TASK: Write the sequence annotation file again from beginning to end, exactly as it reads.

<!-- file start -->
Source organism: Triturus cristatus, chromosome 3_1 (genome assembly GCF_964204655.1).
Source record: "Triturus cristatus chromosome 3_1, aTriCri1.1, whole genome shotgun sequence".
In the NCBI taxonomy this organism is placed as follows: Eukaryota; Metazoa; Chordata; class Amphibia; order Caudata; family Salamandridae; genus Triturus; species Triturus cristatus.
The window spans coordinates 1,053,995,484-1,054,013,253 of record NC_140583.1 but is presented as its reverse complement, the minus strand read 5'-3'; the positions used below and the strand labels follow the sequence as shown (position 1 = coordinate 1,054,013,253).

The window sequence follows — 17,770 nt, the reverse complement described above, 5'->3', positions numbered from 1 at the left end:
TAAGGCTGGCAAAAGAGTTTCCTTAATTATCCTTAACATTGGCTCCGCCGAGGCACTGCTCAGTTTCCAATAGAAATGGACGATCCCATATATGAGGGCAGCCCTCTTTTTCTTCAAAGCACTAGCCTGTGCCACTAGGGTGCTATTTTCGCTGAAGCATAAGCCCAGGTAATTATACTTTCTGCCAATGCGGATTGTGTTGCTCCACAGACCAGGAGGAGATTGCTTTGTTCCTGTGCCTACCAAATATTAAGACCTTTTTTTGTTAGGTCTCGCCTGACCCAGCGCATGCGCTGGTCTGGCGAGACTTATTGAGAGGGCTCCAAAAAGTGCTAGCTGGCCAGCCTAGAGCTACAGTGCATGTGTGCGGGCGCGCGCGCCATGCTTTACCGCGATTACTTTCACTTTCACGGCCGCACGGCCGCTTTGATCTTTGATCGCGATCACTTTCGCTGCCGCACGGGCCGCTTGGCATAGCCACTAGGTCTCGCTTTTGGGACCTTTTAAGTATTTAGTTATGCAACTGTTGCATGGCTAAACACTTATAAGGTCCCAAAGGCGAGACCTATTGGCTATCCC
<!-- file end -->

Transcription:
Source organism: Triturus cristatus, chromosome 3_1 (genome assembly GCF_964204655.1).
Source record: "Triturus cristatus chromosome 3_1, aTriCri1.1, whole genome shotgun sequence".
In the NCBI taxonomy this organism is placed as follows: Eukaryota; Metazoa; Chordata; class Amphibia; order Caudata; family Salamandridae; genus Triturus; species Triturus cristatus.
The window spans coordinates 1,053,995,484-1,054,013,253 of record NC_140583.1 but is presented as its reverse complement, the minus strand read 5'-3'; the positions used below and the strand labels follow the sequence as shown (position 1 = coordinate 1,054,013,253).

The window sequence follows — 17,770 nt, the reverse complement described above, 5'->3', positions numbered from 1 at the left end:
TAAGGCTGGCAAAAGAGTTTCCTTAATTATCCTTAACATTGGCTCCGCCGAGGCACTGCTCAGTTTCCAATAGAAATGGACGATCCCATATATGAGGGCAGCCCTCTTTTTCTTCAAAGCACTAGCCTGTGCCACTAGGGTGCTATTTTCGCTGAAGCATAAGCCCAGGTAATTATACTTTCTGCCAATGCGGATTGTGTTGCTCCACAGACCAGGAGGAGATTGCTTTGTTCCTGTGCCTACCAAATATTAAGACCTTTTTTTGTTAGGTCTCGCCTGACCCAGCGCATGCGCTGGTCTGGCGAGACTTATTGAGAGGGCTCCAAAAAGTGCTAGCTGGCCAGCCTAGAGCTACAGTGCATGTGTGCGGGCGCGCGCGCCATGCTTTACCGCGATTACTTTCACTTTCACGGCCGCACGGCCGCTTTGATCTTTGATCGCGATCACTTTCGCTGCCGCACGGGCCGCTTGGCATAGCCACTAGGTCTCGCTTTTGGGACCTTTTAAGTATTTAGTTATGCAACTGTTGCATGGCTAAACACTTATAAGGTCCCAAAGGCGAGACCTATTGGCTATCCC